Lessons: I recommend A/B testing your messaging to see which phrasing works best with audiences. Have your content writer or head of marketing lead group sessions with employees and/or users when developing the wording for your UVP. Make sure you’re not repeating the same phrase in your UVP; don’t waste valuable real estate saying the exact same thing twice or more.
Emerging trend: Websites are getting fancy! If done well, using embedded, looped video in your site header to explain your product more deeply in conjunction with a well-crafted UVP, can add significant and quick understanding. Almost 20% of websites used this tactic. Example: mytrove.com. I thought this was simply a self-storage company, given the short messaging, but the embedded video easily showed me all the services the company provides. I was sold!
The Calls to Action tally:
A call to action is how we can get a curious potential customer into our sales funnel, turning them into paying user. These little buttons are critical! Having too few CTAs or making visitors search for them can lead to abandonment of the process; likewise, too many could overwhelm a new visitor. A staggering 12% of startups’ website homepages didn’t have any CTAs! Conversely, 10% of startups had four or more CTAs.
Additionally, the most common phrases for CTAs involved the words “start,” “try,” and “demo.” Example: Get Started; Free Demo; Try Now! I like these, because the user knows what’s going to happen when they click the CTA. Vagueness is not our friend.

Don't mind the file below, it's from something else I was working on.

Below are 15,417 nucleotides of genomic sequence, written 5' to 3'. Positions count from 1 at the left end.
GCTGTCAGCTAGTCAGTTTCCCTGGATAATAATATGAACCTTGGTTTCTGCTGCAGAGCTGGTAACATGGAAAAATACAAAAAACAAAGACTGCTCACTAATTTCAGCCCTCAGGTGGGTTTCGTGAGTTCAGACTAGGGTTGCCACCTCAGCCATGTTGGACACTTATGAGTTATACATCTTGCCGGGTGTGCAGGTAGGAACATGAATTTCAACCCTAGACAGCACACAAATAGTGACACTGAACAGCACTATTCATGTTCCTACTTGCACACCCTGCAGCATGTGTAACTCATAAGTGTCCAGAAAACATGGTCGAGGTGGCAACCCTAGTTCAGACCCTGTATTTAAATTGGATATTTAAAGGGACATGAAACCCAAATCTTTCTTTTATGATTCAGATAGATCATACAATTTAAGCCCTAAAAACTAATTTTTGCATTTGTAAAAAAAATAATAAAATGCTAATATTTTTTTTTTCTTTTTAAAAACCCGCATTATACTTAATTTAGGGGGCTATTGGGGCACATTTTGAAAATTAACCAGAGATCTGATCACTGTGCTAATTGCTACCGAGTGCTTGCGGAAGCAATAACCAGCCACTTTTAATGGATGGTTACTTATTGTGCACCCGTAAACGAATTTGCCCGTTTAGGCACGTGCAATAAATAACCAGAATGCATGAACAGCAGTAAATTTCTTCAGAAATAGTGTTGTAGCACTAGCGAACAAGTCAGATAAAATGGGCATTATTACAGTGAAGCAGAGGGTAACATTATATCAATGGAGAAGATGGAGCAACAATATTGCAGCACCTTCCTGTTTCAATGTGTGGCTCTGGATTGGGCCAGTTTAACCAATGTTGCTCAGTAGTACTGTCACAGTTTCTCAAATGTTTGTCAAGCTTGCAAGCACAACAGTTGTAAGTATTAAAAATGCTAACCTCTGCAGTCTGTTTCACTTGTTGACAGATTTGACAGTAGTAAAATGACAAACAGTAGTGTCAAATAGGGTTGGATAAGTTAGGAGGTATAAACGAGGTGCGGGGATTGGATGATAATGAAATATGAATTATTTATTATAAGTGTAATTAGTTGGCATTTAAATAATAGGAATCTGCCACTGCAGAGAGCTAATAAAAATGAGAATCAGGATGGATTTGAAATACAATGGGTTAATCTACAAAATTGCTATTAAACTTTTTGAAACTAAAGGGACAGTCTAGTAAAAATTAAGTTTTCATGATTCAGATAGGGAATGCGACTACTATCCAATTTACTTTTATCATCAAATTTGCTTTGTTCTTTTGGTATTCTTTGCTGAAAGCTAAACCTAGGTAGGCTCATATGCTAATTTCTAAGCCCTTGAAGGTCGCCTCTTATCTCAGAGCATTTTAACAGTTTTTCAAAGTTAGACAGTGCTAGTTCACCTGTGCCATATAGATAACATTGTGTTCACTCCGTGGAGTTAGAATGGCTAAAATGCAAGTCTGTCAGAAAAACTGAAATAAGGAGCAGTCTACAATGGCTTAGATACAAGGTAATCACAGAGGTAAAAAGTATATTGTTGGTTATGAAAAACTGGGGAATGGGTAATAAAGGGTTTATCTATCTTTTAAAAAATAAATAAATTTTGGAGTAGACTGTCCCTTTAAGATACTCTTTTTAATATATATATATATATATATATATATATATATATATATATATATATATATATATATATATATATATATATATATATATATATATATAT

Lessons: Don’t miss out on getting a potential user into your funnel; have a CTA! The trend currently — having one or two CTAs in the banner/header, usually offering different entry-points into the sales funnel (example: “Watch our video” or “Learn more” AND “Request a demo” or “Free trial”) This will be accompanied by a “Sign up” button in the upper right corner, next to a smaller “Log in.” This is great, because it provides visitors to your site different levels of commitment into your funnel, but isn’t too overwhelming.
Emerging trend: Dual-sided marketplaces are everywhere these days. Over 20% of the startups were dual-sided in this study. By now, we realize picking a side to focus our marketing to help streamline the funnel. Of these startups, 77% focus on recruiting the demand side over the supply side with their messaging and CTAs.
The SERP test: